The Chamorro Village

The Chamorro Village is open every day of the week, but is best known for its Wednesday Night Market. It is not uncommon to notice the smell of barbecue as you walk through Spanish influenced buildings that lead you to a center court where people of all ages dance the night away. You can also find farmers displaying local produce grown under their care and local dance groups entertaining the crowd. Fresh fruit juices are usually available to quench your thirst after a long, hot day. In addition, carabao rides and other cultural activities are simply a few steps away. The Chamorro Village is also ideally located near the Hagatna Marina, Paseo de Susanna and across the street from Skinner Plaza and the future Guam Museum.
With a mission to maintain a place that encourages and promotes made on Guam products and small businesses, the Chamorro Village is the perfect place for visitors to experience being part of the island’s extended family. It is also a hub for the local community that perpetuates Guam’s culture and traditions.

Plaza de Espana

Those looking to experience Guam’s history need not look further than the capital of Hagatna. One of the island’s most famous landmarks, Plaza de Espana, represents the Spanish occupation of Guam, and features several original structures dating back three centuries.
Located across the Guam Museum and next to the Dulce Nombre de Maria Cathedral Basilica, the Plaza de Espana complex is rich in history and key to Guam’s civic activities.
Originally constructed in 1736, the original name, Plaza de Magalahes, was later changed to Plaza de Espana. During the Spanish occupation, the main structure in the complex was known as Casa Govierno, meaning Governor’s Palace. Since Spanish rule, the Plaza de Espana has played an important role in subsequent governments. During the Naval Administration, it became the headquarters of the American government and the official residence of the Naval Governor. Later expansions included a baseball field (now replaced by the Kiosko) and a badminton court.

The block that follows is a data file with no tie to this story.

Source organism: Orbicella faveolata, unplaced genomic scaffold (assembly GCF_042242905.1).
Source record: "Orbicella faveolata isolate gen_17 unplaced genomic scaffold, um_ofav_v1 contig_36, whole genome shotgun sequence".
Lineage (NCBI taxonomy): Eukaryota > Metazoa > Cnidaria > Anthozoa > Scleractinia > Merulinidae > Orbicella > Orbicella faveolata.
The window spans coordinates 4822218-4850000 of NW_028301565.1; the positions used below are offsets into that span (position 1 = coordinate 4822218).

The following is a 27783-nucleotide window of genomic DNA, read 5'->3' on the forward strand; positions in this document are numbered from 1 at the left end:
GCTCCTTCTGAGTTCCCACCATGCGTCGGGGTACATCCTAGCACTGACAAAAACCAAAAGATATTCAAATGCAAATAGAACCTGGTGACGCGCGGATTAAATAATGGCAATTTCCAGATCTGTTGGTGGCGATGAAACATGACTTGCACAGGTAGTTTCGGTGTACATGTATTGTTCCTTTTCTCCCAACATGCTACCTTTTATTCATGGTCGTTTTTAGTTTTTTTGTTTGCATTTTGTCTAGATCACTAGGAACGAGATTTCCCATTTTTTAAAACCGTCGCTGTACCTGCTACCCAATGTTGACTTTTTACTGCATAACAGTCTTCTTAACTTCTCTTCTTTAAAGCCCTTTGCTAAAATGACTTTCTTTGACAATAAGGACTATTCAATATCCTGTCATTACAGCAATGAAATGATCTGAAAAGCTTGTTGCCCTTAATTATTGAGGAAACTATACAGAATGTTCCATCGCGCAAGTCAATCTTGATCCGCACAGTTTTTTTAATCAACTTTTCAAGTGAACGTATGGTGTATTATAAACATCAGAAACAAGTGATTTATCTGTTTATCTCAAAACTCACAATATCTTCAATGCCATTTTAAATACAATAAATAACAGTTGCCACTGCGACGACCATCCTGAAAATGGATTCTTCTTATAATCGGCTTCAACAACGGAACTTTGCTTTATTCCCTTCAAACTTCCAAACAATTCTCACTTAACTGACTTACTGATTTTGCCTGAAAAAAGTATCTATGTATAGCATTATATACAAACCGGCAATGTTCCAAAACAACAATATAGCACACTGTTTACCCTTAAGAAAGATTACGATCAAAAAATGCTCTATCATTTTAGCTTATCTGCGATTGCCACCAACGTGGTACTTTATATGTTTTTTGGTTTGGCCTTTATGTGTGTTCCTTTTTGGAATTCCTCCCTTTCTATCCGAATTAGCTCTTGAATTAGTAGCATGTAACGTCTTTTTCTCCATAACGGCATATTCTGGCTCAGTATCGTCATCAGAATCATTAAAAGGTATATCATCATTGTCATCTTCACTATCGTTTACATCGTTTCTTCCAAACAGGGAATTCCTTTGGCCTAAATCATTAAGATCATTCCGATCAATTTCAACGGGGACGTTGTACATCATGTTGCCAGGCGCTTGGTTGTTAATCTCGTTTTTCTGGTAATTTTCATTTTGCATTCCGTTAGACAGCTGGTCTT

Latte Stone Park

Latte stones are pillars on which ancient Chamorro houses were constructed as early as 500 A.D. They have become a signature of Guam and the Northern Marianas Islands. Customarily, bones of the ancient Chamorro’s and their possessions, such as jewelry or canoes were buried below the stones.
The park is also known as Senator Angel Leon Guerrero Santos Memorial Park.

Hagatna Bay

Hagåtña, also spelled Hagatna, formerly Agana, town, capital of the unincorporated U.S. territory of Guam, northern Pacific Ocean. It is situated on the west coast of the island, on a beach surrounding Hagåtña Bay at the mouth of the small Hagåtña River. The name of the town was formally changed from Agana to its Chamorro-language form in 1998.
In the late 1660s, Diego Luis de San Vitores, a Jesuit priest, established a mission on Hagåtña Bay, the first official Spanish settlement on Guam. A town of 10,000 inhabitants in 1940, it was completely destroyed during World War II. Reconstruction was hindered by the difficulty of determining ownership of many small plots of land. The Roman Catholic Dulce Nombre de María Cathedral Basilica was rebuilt after World War II. Adjoining the cathedral is the Plaza de España and the Azotea (“Back Porch”), one of a few parts of the original Spanish governor’s palace still standing. Close by is Latte Stone Park, with latte stones (pillars that supported houses of the prehistoric Latte culture). Tamuning, just northeast of Hagåtña, and Piti, to the southwest, have become major business centres at the expense of the capital. Hagåtña usually enjoys a mild climate but is often struck by typhoons. Pop. (2000) 1,122; (2010) 1,051.

Fort Santa Agueda

The villages of Asan/Maina, Hagåtña, Ordot/Chalan Pago and Sinajana border Agana Heights.
The sections of the village are As Apugan, Tipugan, Fonte, Hilaan, Taigigao and Charito. Fonte River divides Agana Heights from Maina village and Taigigao Street is the boundary separating Agana Heights from Ordot/Chalan Pago. Sinajana village and Agana Heights village are also separated by a shared roadway.
Prior to World War II, Agana Heights was a farming community for residents who lived in Hagåtña. Today, sprinkled throughout the village are some beautiful homes with gated and manicured lawns, quaint residential homes, apartment complexes, and a row of buildings that serve as homes to different religious denominations and organizations. Agana Heights has been transformed into a thriving cosmopolitan community.

Agat Marina(Dolphin Watching)

Agat Marina is located in the Southern Village of Agat. A privately operated restaurant and gift shop are located on the Port owned property. The marina was constructed in 1992 and houses residential, recreational and some commercial vessels.
A cruise out to sea always lifts your spirit but the sight of dolphins brings shear joy and laughter to your heart. Our expert captains will take you in close range without worry of harming these wonderful creatures. And if sea conditions are good, you’ll be able to feed the fishes while you snorkel.

Fort Soledad

ByThe Guam GuidePosted on October 7, 2011 Fort Soledad Guam SHARE TWEET SHARE EMAIL